Sunday, December 07, 2008

The Intelligence of the Hive-Mind

A recent article in National Geographic highlights a foundational concept of my understanding of intelligence – “swarm theory”. Swarm theory is a cross-disciplinary field of behavioural studies that has proven that animals behave more intelligently as a collective than they can possibly do as individuals.

The exemplary species for swarm behaviour is the ant. Collectively ants perform extremely complex tasks and behave in an apparently highly intelligent manner – they grow and harvest food like farmers, they engage in complex wars with their neighbors, they attack and kill animals much larger and stronger than themselves, they tend other insects like cattle and use them for food, they take slaves from other ant species, and so on. Yet the ant has a brain not much larger than the head of a pin.

How does the ant do it? There are apparently only a limited number of rules an ant follows in its daily life – but in combination with other ants, the resulting behaviour is highly efficient and highly intelligent.

Similarly, the bee hive has been shown to make intelligent decisions about, for example, which new home to move to, on the basis of a collective appraisal by dozens or hundreds of scout bees. Each scout bee makes its own decision about which location would make the best home. A study cited in the above article from National Geographic has shown that when 15 scout bees reach a consensus on a new home, the entire hive accepts that decision and makes its move. At the same time, there may be five other homes available with only five or ten scout bees at each. They lose the vote, so to speak, and rejoin the hive at their new home.

The remarkable thing the study proved was that the chosen home was always the best choice for the hive, based on criteria identified beforehand by scientists who have studied bees. The implications of a study such as this are far-reaching, for they point at a biological basis for a theory of democracy.

If we take evidence such as this and combine it with work done with human beings, such as the various studies cited in the recent book by James Surowiecki, The Wisdom of Crowds, we gain insights into how human intelligence and human political democracy work. Each of us seeks our own path, and though few of us ever walk a straight line, we arrive collectively at a better solution than we might have working alone.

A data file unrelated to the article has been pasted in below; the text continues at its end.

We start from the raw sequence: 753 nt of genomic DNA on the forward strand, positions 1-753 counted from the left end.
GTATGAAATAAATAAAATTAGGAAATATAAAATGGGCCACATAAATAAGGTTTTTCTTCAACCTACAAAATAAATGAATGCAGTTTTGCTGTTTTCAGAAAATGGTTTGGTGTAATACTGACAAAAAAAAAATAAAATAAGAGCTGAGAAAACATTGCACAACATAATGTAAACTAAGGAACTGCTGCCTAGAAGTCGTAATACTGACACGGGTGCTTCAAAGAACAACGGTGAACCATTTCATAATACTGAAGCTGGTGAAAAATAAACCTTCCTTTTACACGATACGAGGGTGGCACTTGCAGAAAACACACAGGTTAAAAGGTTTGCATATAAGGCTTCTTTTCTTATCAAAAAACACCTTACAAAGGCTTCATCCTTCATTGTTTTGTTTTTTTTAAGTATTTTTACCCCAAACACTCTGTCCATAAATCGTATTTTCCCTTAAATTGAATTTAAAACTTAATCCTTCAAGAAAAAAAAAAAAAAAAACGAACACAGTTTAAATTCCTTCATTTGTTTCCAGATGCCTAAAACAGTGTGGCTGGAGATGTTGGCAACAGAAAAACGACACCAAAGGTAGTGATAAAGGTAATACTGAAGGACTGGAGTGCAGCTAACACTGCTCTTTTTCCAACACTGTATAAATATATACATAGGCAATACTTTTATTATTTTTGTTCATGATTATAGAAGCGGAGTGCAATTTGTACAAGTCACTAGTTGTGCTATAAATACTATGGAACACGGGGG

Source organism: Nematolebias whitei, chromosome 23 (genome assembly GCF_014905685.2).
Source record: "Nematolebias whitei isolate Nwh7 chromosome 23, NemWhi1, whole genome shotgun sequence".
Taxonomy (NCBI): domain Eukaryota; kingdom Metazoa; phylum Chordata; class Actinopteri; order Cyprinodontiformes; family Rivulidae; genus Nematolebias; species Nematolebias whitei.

I’ve argued in an earlier post that the basis for morality is the best long-term interests of humanity. If you wish to act in what could be called a moral fashion, if you wish to act morally, you must act in a manner that you consider will advance the best long-term interests of humanity.

The counter-argument is typically, “who decides?” What you consider to be in the best long-terms interests of humanity might be the opposite of what someone else thinks. So who decides who is right?

The answer lies in the parable of the ant or the bee. By pursuing individually what each ant or bee considers the “right” thing to do, the individual may be wrong but makes an essential contribution to the collective intelligence – and the collective morality – of the whole.

This is also the central argument in favour of diversity. As individuals we are incapable of holding numerous conflicting points of view. It is only collectively, socially, that we can do so. As Surowiecki points out, groups with a diversity of opinions and viewpoints almost invariably make better decisions than homogenous groups or even individual experts.